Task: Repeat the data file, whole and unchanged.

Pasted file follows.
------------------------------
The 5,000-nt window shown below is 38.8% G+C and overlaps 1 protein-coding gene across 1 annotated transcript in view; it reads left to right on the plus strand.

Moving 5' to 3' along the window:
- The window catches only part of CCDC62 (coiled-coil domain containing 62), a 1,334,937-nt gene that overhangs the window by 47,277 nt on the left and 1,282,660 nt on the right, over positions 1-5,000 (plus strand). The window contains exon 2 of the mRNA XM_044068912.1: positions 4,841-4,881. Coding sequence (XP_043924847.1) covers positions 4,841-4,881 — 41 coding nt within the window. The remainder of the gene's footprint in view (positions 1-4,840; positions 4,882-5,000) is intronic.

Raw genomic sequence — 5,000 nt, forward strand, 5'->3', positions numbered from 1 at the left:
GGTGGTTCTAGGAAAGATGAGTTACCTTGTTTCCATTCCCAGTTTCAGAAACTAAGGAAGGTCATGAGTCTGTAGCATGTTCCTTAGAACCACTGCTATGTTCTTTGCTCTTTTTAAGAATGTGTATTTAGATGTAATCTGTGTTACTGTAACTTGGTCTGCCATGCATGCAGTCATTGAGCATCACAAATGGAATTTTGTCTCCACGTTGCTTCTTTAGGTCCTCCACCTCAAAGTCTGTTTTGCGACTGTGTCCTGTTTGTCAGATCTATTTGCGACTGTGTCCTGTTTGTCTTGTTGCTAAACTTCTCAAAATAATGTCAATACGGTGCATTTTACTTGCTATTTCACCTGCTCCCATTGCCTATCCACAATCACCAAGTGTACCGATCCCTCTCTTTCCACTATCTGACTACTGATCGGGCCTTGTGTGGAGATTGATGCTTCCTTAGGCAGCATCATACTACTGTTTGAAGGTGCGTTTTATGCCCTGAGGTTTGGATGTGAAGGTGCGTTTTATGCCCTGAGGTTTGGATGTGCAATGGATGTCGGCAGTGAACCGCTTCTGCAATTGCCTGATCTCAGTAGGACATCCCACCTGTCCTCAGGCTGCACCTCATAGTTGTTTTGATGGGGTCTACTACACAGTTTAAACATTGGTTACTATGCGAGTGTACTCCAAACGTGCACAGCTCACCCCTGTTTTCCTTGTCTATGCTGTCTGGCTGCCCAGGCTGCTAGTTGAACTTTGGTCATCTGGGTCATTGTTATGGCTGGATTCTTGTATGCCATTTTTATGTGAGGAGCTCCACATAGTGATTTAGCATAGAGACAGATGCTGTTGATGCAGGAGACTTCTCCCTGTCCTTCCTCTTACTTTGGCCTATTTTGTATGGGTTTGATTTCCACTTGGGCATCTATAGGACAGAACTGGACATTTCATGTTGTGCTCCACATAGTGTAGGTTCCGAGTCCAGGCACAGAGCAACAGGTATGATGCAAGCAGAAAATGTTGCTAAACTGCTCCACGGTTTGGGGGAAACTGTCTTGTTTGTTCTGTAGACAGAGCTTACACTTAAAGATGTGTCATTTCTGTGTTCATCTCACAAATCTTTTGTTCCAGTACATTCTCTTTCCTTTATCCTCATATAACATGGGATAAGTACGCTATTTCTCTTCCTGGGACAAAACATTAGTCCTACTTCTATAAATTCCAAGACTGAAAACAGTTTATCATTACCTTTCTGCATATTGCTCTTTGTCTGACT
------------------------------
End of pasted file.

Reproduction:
The 5,000-nt window shown below is 38.8% G+C and overlaps 1 protein-coding gene across 1 annotated transcript in view; it reads left to right on the plus strand.

Moving 5' to 3' along the window:
- The window catches only part of CCDC62 (coiled-coil domain containing 62), a 1,334,937-nt gene that overhangs the window by 47,277 nt on the left and 1,282,660 nt on the right, over positions 1-5,000 (plus strand). The window contains exon 2 of the mRNA XM_044068912.1: positions 4,841-4,881. Coding sequence (XP_043924847.1) covers positions 4,841-4,881 — 41 coding nt within the window. The remainder of the gene's footprint in view (positions 1-4,840; positions 4,882-5,000) is intronic.

Raw genomic sequence — 5,000 nt, forward strand, 5'->3', positions numbered from 1 at the left:
GGTGGTTCTAGGAAAGATGAGTTACCTTGTTTCCATTCCCAGTTTCAGAAACTAAGGAAGGTCATGAGTCTGTAGCATGTTCCTTAGAACCACTGCTATGTTCTTTGCTCTTTTTAAGAATGTGTATTTAGATGTAATCTGTGTTACTGTAACTTGGTCTGCCATGCATGCAGTCATTGAGCATCACAAATGGAATTTTGTCTCCACGTTGCTTCTTTAGGTCCTCCACCTCAAAGTCTGTTTTGCGACTGTGTCCTGTTTGTCAGATCTATTTGCGACTGTGTCCTGTTTGTCTTGTTGCTAAACTTCTCAAAATAATGTCAATACGGTGCATTTTACTTGCTATTTCACCTGCTCCCATTGCCTATCCACAATCACCAAGTGTACCGATCCCTCTCTTTCCACTATCTGACTACTGATCGGGCCTTGTGTGGAGATTGATGCTTCCTTAGGCAGCATCATACTACTGTTTGAAGGTGCGTTTTATGCCCTGAGGTTTGGATGTGAAGGTGCGTTTTATGCCCTGAGGTTTGGATGTGCAATGGATGTCGGCAGTGAACCGCTTCTGCAATTGCCTGATCTCAGTAGGACATCCCACCTGTCCTCAGGCTGCACCTCATAGTTGTTTTGATGGGGTCTACTACACAGTTTAAACATTGGTTACTATGCGAGTGTACTCCAAACGTGCACAGCTCACCCCTGTTTTCCTTGTCTATGCTGTCTGGCTGCCCAGGCTGCTAGTTGAACTTTGGTCATCTGGGTCATTGTTATGGCTGGATTCTTGTATGCCATTTTTATGTGAGGAGCTCCACATAGTGATTTAGCATAGAGACAGATGCTGTTGATGCAGGAGACTTCTCCCTGTCCTTCCTCTTACTTTGGCCTATTTTGTATGGGTTTGATTTCCACTTGGGCATCTATAGGACAGAACTGGACATTTCATGTTGTGCTCCACATAGTGTAGGTTCCGAGTCCAGGCACAGAGCAACAGGTATGATGCAAGCAGAAAATGTTGCTAAACTGCTCCACGGTTTGGGGGAAACTGTCTTGTTTGTTCTGTAGACAGAGCTTACACTTAAAGATGTGTCATTTCTGTGTTCATCTCACAAATCTTTTGTTCCAGTACATTCTCTTTCCTTTATCCTCATATAACATGGGATAAGTACGCTATTTCTCTTCCTGGGACAAAACATTAGTCCTACTTCTATAAATTCCAAGACTGAAAACAGTTTATCATTACCTTTCTGCATATTGCTCTTTGTCTGACT